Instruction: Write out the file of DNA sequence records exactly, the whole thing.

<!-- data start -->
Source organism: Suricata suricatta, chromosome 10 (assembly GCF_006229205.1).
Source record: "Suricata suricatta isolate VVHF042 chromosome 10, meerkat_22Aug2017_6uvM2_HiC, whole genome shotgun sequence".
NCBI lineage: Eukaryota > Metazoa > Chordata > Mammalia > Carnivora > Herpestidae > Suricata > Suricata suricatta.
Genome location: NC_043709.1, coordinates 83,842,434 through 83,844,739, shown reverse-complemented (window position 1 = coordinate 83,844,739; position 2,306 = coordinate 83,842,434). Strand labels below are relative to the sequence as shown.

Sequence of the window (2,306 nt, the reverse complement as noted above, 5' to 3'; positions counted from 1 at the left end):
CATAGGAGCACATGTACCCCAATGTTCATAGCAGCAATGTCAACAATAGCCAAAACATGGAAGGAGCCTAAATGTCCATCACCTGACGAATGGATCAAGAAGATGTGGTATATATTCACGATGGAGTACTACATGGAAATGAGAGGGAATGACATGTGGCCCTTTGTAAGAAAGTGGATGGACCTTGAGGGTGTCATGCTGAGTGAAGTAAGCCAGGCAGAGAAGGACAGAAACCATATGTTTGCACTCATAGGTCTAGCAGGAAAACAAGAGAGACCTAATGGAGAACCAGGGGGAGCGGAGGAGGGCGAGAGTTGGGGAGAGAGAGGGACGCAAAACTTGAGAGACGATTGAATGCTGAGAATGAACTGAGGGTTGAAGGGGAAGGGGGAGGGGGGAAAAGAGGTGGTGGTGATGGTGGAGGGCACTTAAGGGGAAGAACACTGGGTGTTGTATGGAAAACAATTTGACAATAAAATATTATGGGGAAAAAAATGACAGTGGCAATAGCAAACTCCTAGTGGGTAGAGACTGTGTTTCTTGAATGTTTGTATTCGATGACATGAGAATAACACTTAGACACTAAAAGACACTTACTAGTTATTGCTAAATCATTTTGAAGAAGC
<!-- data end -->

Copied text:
Source organism: Suricata suricatta, chromosome 10 (assembly GCF_006229205.1).
Source record: "Suricata suricatta isolate VVHF042 chromosome 10, meerkat_22Aug2017_6uvM2_HiC, whole genome shotgun sequence".
NCBI lineage: Eukaryota > Metazoa > Chordata > Mammalia > Carnivora > Herpestidae > Suricata > Suricata suricatta.
Genome location: NC_043709.1, coordinates 83,842,434 through 83,844,739, shown reverse-complemented (window position 1 = coordinate 83,844,739; position 2,306 = coordinate 83,842,434). Strand labels below are relative to the sequence as shown.

Sequence of the window (2,306 nt, the reverse complement as noted above, 5' to 3'; positions counted from 1 at the left end):
CATAGGAGCACATGTACCCCAATGTTCATAGCAGCAATGTCAACAATAGCCAAAACATGGAAGGAGCCTAAATGTCCATCACCTGACGAATGGATCAAGAAGATGTGGTATATATTCACGATGGAGTACTACATGGAAATGAGAGGGAATGACATGTGGCCCTTTGTAAGAAAGTGGATGGACCTTGAGGGTGTCATGCTGAGTGAAGTAAGCCAGGCAGAGAAGGACAGAAACCATATGTTTGCACTCATAGGTCTAGCAGGAAAACAAGAGAGACCTAATGGAGAACCAGGGGGAGCGGAGGAGGGCGAGAGTTGGGGAGAGAGAGGGACGCAAAACTTGAGAGACGATTGAATGCTGAGAATGAACTGAGGGTTGAAGGGGAAGGGGGAGGGGGGAAAAGAGGTGGTGGTGATGGTGGAGGGCACTTAAGGGGAAGAACACTGGGTGTTGTATGGAAAACAATTTGACAATAAAATATTATGGGGAAAAAAATGACAGTGGCAATAGCAAACTCCTAGTGGGTAGAGACTGTGTTTCTTGAATGTTTGTATTCGATGACATGAGAATAACACTTAGACACTAAAAGACACTTACTAGTTATTGCTAAATCATTTTGAAGAAGC